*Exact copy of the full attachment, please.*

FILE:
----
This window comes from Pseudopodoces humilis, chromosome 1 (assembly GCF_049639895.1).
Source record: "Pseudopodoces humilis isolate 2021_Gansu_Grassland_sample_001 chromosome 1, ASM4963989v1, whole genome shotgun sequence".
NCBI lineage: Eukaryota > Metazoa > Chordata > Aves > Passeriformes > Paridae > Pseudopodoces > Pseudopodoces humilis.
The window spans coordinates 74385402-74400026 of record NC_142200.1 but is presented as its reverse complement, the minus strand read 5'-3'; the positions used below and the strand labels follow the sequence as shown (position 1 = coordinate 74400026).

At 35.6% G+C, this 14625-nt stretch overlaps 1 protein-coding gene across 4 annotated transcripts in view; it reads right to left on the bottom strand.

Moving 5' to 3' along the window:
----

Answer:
This window comes from Pseudopodoces humilis, chromosome 1 (assembly GCF_049639895.1).
Source record: "Pseudopodoces humilis isolate 2021_Gansu_Grassland_sample_001 chromosome 1, ASM4963989v1, whole genome shotgun sequence".
NCBI lineage: Eukaryota > Metazoa > Chordata > Aves > Passeriformes > Paridae > Pseudopodoces > Pseudopodoces humilis.
The window spans coordinates 74385402-74400026 of record NC_142200.1 but is presented as its reverse complement, the minus strand read 5'-3'; the positions used below and the strand labels follow the sequence as shown (position 1 = coordinate 74400026).

At 35.6% G+C, this 14625-nt stretch overlaps 1 protein-coding gene across 4 annotated transcripts in view; it reads right to left on the bottom strand.

Moving 5' to 3' along the window: